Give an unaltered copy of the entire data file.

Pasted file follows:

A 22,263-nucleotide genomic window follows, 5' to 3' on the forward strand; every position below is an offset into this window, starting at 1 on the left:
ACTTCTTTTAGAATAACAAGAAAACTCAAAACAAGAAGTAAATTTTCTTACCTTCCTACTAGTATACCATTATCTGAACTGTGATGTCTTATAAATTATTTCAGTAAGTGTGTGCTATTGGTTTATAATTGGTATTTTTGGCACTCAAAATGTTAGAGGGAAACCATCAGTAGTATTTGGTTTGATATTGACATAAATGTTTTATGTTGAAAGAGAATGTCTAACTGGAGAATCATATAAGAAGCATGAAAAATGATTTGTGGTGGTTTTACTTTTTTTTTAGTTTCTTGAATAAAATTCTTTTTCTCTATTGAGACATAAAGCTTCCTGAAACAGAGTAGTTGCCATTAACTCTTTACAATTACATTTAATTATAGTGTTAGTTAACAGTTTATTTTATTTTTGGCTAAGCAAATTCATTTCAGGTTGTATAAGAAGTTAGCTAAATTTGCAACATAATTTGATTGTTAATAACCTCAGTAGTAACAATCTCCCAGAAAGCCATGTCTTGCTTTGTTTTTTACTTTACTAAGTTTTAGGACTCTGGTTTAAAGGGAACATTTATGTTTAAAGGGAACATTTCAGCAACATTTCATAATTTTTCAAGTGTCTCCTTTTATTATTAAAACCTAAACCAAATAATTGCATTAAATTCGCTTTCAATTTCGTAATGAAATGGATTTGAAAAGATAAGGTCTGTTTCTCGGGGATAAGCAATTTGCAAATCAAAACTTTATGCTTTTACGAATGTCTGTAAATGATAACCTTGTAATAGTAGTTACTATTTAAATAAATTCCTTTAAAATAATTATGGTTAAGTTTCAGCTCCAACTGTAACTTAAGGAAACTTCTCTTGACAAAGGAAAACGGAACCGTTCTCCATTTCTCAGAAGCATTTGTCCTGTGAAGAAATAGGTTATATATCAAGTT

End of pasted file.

A 22,263-nucleotide genomic window follows, 5' to 3' on the forward strand; every position below is an offset into this window, starting at 1 on the left:
ACTTCTTTTAGAATAACAAGAAAACTCAAAACAAGAAGTAAATTTTCTTACCTTCCTACTAGTATACCATTATCTGAACTGTGATGTCTTATAAATTATTTCAGTAAGTGTGTGCTATTGGTTTATAATTGGTATTTTTGGCACTCAAAATGTTAGAGGGAAACCATCAGTAGTATTTGGTTTGATATTGACATAAATGTTTTATGTTGAAAGAGAATGTCTAACTGGAGAATCATATAAGAAGCATGAAAAATGATTTGTGGTGGTTTTACTTTTTTTTTAGTTTCTTGAATAAAATTCTTTTTCTCTATTGAGACATAAAGCTTCCTGAAACAGAGTAGTTGCCATTAACTCTTTACAATTACATTTAATTATAGTGTTAGTTAACAGTTTATTTTATTTTTGGCTAAGCAAATTCATTTCAGGTTGTATAAGAAGTTAGCTAAATTTGCAACATAATTTGATTGTTAATAACCTCAGTAGTAACAATCTCCCAGAAAGCCATGTCTTGCTTTGTTTTTTACTTTACTAAGTTTTAGGACTCTGGTTTAAAGGGAACATTTATGTTTAAAGGGAACATTTCAGCAACATTTCATAATTTTTCAAGTGTCTCCTTTTATTATTAAAACCTAAACCAAATAATTGCATTAAATTCGCTTTCAATTTCGTAATGAAATGGATTTGAAAAGATAAGGTCTGTTTCTCGGGGATAAGCAATTTGCAAATCAAAACTTTATGCTTTTACGAATGTCTGTAAATGATAACCTTGTAATAGTAGTTACTATTTAAATAAATTCCTTTAAAATAATTATGGTTAAGTTTCAGCTCCAACTGTAACTTAAGGAAACTTCTCTTGACAAAGGAAAACGGAACCGTTCTCCATTTCTCAGAAGCATTTGTCCTGTGAAGAAATAGGTTATATATCAAGTT